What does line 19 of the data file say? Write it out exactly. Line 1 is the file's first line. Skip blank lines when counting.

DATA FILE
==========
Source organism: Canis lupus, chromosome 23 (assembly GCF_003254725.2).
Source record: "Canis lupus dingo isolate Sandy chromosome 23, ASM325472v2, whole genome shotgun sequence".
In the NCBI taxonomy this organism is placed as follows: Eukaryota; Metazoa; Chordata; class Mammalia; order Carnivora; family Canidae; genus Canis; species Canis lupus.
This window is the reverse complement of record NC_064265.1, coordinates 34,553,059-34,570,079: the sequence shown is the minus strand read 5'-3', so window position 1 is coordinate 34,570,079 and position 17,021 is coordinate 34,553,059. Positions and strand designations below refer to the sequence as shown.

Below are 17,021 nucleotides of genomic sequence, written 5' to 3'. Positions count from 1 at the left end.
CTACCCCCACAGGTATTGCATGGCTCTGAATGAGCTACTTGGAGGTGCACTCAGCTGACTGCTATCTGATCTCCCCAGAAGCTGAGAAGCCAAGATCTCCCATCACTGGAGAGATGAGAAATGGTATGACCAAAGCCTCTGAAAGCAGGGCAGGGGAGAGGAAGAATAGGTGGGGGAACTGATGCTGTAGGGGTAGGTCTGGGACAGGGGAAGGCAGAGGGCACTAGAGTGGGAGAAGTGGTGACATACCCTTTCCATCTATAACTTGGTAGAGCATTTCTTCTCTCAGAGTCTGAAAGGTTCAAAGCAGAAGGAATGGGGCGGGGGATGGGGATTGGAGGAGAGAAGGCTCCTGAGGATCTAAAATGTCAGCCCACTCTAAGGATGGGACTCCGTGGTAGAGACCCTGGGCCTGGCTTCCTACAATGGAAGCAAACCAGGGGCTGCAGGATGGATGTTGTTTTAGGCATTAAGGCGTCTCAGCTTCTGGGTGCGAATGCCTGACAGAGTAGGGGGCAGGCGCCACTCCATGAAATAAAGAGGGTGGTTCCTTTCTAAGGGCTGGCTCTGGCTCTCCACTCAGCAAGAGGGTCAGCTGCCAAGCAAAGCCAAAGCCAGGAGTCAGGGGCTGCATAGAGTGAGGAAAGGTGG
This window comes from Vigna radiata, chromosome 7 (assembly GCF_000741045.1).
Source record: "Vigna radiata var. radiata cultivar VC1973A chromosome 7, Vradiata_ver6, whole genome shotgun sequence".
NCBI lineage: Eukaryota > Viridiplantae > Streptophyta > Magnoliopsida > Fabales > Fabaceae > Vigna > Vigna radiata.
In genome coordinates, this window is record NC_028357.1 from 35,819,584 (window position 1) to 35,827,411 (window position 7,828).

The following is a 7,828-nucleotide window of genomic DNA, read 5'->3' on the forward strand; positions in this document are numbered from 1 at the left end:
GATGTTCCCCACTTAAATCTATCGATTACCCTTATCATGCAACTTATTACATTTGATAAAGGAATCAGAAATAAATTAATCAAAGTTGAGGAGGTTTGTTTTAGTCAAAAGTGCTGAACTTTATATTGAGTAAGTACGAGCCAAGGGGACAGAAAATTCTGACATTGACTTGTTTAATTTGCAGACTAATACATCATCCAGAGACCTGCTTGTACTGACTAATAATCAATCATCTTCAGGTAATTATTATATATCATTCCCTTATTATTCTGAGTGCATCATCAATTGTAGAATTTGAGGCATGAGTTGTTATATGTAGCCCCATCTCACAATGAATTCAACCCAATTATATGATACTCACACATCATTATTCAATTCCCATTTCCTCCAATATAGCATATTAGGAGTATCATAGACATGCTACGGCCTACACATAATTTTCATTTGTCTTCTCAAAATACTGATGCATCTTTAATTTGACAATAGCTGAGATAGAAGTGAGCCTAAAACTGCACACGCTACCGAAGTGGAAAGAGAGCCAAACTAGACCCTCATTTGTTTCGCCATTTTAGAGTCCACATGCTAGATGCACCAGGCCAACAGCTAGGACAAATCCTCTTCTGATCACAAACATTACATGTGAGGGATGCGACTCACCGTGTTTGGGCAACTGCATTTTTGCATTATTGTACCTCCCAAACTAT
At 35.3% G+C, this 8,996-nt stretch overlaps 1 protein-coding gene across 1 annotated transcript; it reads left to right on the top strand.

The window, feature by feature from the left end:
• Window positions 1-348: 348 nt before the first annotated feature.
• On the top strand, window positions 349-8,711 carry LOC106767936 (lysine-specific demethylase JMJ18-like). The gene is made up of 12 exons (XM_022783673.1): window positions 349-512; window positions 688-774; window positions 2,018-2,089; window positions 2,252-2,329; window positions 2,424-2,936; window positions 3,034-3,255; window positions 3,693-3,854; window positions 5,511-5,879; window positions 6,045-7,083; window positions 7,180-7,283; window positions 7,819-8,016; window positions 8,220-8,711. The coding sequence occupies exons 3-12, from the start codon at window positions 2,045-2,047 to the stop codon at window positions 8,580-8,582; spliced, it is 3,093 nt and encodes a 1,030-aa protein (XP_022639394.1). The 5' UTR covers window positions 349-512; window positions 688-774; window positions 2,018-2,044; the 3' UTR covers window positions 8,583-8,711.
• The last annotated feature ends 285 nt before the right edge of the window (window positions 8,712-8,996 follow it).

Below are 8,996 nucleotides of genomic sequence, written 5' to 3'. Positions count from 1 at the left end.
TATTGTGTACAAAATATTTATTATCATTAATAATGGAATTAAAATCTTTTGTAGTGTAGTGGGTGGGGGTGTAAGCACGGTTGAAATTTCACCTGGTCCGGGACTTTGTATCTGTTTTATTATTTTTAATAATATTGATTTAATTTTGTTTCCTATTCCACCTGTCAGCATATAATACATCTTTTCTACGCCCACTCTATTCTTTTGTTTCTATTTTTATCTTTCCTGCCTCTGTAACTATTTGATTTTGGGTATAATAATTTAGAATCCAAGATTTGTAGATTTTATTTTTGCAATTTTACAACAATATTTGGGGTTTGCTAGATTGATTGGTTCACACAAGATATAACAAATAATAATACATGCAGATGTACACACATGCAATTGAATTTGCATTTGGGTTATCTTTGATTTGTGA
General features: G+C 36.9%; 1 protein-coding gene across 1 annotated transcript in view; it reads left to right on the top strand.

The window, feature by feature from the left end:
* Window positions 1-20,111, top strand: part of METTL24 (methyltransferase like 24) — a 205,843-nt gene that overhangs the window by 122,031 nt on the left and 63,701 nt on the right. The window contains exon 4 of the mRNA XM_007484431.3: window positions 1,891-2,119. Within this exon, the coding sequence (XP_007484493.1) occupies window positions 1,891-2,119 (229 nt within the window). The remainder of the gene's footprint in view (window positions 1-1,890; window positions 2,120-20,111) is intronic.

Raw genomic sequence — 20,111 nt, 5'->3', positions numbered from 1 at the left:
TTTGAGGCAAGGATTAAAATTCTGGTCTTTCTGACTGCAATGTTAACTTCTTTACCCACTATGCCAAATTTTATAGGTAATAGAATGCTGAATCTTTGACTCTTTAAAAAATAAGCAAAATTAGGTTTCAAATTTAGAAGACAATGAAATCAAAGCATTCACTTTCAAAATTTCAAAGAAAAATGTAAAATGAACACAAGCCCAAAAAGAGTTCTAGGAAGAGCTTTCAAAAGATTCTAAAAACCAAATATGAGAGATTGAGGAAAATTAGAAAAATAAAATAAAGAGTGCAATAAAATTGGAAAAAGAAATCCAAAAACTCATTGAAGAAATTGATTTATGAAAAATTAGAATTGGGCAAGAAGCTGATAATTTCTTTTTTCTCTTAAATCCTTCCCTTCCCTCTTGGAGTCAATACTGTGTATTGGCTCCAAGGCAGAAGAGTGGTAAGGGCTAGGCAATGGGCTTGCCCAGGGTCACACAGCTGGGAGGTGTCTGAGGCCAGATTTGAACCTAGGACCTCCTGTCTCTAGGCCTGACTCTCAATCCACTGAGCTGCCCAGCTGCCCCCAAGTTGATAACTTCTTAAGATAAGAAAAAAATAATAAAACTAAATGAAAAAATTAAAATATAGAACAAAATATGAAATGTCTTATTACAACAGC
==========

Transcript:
TATTGTGTACAAAATATTTATTATCATTAATAATGGAATTAAAATCTTTTGTAGTGTAGTGGGTGGGGGTGTAAGCACGGTTGAAATTTCACCTGGTCCGGGACTTTGTATCTGTTTTATTATTTTTAATAATATTGATTTAATTTTGTTTCCTATTCCACCTGTCAGCATATAATACATCTTTTCTACGCCCACTCTATTCTTTTGTTTCTATTTTTATCTTTCCTGCCTCTGTAACTATTTGATTTTGGGTATAATAATTTAGAATCCAAGATTTGTAGATTTTATTTTTGCAATTTTACAACAATATTTGGGGTTTGCTAGATTGATTGGTTCACACAAGATATAACAAATAATAATACATGCAGATGTACACACATGCAATTGAATTTGCATTTGGGTTATCTTTGATTTGTGA